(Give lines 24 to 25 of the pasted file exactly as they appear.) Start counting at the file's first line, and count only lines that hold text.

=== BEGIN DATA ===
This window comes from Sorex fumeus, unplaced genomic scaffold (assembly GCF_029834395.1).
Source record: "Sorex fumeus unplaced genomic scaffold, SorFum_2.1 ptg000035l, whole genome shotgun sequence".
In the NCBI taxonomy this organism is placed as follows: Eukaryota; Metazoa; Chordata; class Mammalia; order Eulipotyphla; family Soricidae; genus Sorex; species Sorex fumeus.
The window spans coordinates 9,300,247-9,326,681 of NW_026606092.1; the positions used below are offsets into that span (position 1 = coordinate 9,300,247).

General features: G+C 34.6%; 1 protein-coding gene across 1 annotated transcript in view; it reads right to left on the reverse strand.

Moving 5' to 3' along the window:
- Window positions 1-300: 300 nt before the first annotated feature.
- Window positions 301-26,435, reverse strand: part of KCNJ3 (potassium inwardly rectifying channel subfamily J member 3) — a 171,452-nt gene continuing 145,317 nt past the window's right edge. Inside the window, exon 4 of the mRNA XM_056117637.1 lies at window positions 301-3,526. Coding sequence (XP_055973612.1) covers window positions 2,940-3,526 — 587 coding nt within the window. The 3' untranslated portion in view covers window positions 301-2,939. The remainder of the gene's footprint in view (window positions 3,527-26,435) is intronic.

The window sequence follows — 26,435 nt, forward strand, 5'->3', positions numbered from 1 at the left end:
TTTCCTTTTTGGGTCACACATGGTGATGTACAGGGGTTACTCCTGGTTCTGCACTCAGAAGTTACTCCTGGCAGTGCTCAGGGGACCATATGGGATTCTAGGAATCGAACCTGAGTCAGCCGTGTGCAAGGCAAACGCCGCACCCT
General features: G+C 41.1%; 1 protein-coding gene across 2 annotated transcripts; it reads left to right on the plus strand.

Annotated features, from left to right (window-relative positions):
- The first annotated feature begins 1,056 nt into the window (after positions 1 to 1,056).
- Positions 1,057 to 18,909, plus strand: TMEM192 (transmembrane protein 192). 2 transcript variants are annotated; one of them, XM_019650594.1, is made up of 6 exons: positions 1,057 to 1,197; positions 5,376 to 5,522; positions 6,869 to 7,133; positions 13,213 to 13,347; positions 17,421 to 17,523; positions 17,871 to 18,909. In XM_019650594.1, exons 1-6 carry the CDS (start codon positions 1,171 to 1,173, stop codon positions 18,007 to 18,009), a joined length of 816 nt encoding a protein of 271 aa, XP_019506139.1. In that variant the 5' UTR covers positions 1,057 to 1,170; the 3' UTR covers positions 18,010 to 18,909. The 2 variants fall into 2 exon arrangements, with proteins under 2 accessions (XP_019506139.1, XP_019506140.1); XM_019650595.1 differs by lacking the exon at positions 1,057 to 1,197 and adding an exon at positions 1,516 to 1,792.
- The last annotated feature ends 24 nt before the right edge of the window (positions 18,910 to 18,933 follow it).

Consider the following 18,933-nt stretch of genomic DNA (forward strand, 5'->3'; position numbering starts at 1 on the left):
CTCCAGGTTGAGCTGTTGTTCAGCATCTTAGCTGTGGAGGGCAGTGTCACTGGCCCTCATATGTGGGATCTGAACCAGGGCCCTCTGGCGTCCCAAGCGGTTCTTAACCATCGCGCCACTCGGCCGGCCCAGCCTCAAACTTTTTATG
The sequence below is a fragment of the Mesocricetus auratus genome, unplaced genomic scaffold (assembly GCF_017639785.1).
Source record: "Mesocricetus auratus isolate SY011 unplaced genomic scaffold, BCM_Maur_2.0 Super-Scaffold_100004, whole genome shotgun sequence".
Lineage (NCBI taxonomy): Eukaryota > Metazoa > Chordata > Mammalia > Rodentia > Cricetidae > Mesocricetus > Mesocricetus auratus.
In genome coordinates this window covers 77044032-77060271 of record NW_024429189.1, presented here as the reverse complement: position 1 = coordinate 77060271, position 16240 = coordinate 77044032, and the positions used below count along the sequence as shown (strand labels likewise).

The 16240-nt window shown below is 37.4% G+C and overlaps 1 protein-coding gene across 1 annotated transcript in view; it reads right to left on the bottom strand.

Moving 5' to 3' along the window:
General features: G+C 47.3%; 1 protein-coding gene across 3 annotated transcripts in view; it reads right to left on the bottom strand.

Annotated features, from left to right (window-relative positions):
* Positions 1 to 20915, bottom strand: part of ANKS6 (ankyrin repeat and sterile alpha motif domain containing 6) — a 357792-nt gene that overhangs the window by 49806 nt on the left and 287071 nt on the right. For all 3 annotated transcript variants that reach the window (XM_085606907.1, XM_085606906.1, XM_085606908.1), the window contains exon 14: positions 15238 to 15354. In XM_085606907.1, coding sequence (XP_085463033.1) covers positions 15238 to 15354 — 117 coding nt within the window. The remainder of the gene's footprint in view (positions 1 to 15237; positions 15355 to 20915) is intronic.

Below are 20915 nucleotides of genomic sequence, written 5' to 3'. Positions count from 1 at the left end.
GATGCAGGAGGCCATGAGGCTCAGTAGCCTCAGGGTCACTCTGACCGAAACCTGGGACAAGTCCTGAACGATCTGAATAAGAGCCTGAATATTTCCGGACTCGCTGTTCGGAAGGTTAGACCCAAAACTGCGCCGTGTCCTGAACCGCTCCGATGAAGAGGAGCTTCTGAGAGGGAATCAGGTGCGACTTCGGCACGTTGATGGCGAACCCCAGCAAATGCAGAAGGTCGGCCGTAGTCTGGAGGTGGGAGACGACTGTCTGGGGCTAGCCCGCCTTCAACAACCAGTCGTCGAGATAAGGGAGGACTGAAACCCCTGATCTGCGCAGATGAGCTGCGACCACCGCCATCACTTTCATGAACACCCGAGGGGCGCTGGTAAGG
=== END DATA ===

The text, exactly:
General features: G+C 47.3%; 1 protein-coding gene across 3 annotated transcripts in view; it reads right to left on the bottom strand.

Annotated features, from left to right (window-relative positions):